The task of schools, so far as academic study is concerned, is to recognise the different abilities of the pupils and seek to get the best out of them. In the same way that physical coordination provides the absolute limit to what a sportsman can achieve, so what we usually refer to as intelligence sets a limit to academic achievement. Also, in the same way that good coaching, fitness training and enhanced concentration can improve sporting performance, so good teaching and motivation can enhance academic achievement. But to what extent, and how do we measure it?

There is a lot of rubbish spouted about exams. Formal written tests have their limitations but there has to be some measure of attainment, some way of letting others know what each pupil can do. Until a better method than exams is found, I will support them (yes, I know this is a self-fulfilling prophesy, but this is my blog so it is allowed.)

For generations we have had tests at age 16 ("O"-levels, now GCSEs) and tests at age 18 ("A"-levels). In recent years there has been a seemingly unstoppable upward movement in average grades awarded. More and more children at 16 are gaining passes at grades A-C in their GCSEs and more and more are gaining As at A-level. The government claims these figures show their education policies have increased standards in schools, their critics claim the exams have been made easier in order to manipulate the statistics so that the government can take credit.

It is obvious that easier exams will improve average grades but so will harder work and an improvement in teaching standards. The difference between making exams easier and improving teaching standards and greater industry is that the latter two factors can only do so much. The pupil of average intelligence who is taught badly might get a grade D whereas good teaching might result in a C and a combination of good teaching and very hard work might squeeze into the bottom of the B bracket, but that pupil should never be able to attain a grade A because his intellectual ability cannot cope with the more difficult aspects of the subject which must be understood in order to justify a top grade.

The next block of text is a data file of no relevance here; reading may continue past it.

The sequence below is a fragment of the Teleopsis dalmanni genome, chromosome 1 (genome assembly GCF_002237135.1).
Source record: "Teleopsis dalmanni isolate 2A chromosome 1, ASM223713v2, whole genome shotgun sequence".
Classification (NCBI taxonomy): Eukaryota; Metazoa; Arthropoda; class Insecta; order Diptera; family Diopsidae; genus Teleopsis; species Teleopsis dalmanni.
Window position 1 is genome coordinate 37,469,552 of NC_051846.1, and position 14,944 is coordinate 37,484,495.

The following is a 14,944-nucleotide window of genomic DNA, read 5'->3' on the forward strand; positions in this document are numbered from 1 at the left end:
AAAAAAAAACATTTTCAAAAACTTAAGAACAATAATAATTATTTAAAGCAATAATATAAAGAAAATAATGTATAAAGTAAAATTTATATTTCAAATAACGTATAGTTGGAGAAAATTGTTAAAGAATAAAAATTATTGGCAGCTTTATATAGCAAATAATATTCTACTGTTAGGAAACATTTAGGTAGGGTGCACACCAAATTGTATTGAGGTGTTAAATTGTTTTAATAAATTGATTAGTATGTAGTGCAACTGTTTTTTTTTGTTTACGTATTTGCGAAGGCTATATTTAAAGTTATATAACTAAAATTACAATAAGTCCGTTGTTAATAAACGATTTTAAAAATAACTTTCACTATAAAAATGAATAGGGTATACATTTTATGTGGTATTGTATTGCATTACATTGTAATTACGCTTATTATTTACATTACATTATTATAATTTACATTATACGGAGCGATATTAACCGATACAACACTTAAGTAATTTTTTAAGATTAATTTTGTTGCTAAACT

I find it difficult to accept that children work so much harder and are taught so much better than in times gone by that exam results should improve by several percentage points each year. To me it just does not make sense. Perhaps on average they do work a bit harder and they are taught a bit better, but my idea of common sense leads me to conclude that a modest increase in average grades would result from that and a plateau would be reached fairly quickly, not a year-on-year upward leap. I find myself forced to conclude that the standard of achievement required to secure each grade has been reduced.

This conclusion appears to be shared by some of the country's most distinguished Universities who feel unable to accept "A"-level grades at face value because they have experienced growing numbers of students with straight As who have been far below the standard of straight-A students a generation ago. Employers also complain that young people with high grades at GCSE are incapable of reading, writing and doing basic arithmetic.

The tragedy of grade-inflation is that it cheats everyone. It cheats the pupils because they are given a false impression of their ability when the truth would benefit them more in their future lives. It cheats employers who take on young people only to find they are not up to the job and have to let them go; thereby evidencing the need for young people to know the truth about their limitations. It cheats colleges who have to undertake remedial teaching to bring new charges up to the true entry-level for their course. It cheats true straight-A students who lose places at their university of choice because someone with pretend straight-As has been given a place (and so it goes down the scale with courses requiring AAB, ABB, BBB and so on). It cheats past generations who see their C grades now being awarded to the barely literate. Perhaps worst of all it cheats those at the bottom of the intellectual pile, those with no formal qualifications at all. They appear now to be deemed officially worthless.

1 comment:

Anonymous said...

Grade inflation here in the US is rampant at all levels. This may be seen by the fact that SAT scores continue in free fall year after year even as H.S..and College grade point averages increase. Currently at Harvard 60% of all grades are A- or better--which leads me to believe that an undergradiuate degree from Harvard is currently not worth the paper it's written on. A certificate of compleation from a reputable welding school has more academic heft
and rigor--at least one can be confident the welding graduate has a high probability of actually knowing something about the subject of his study.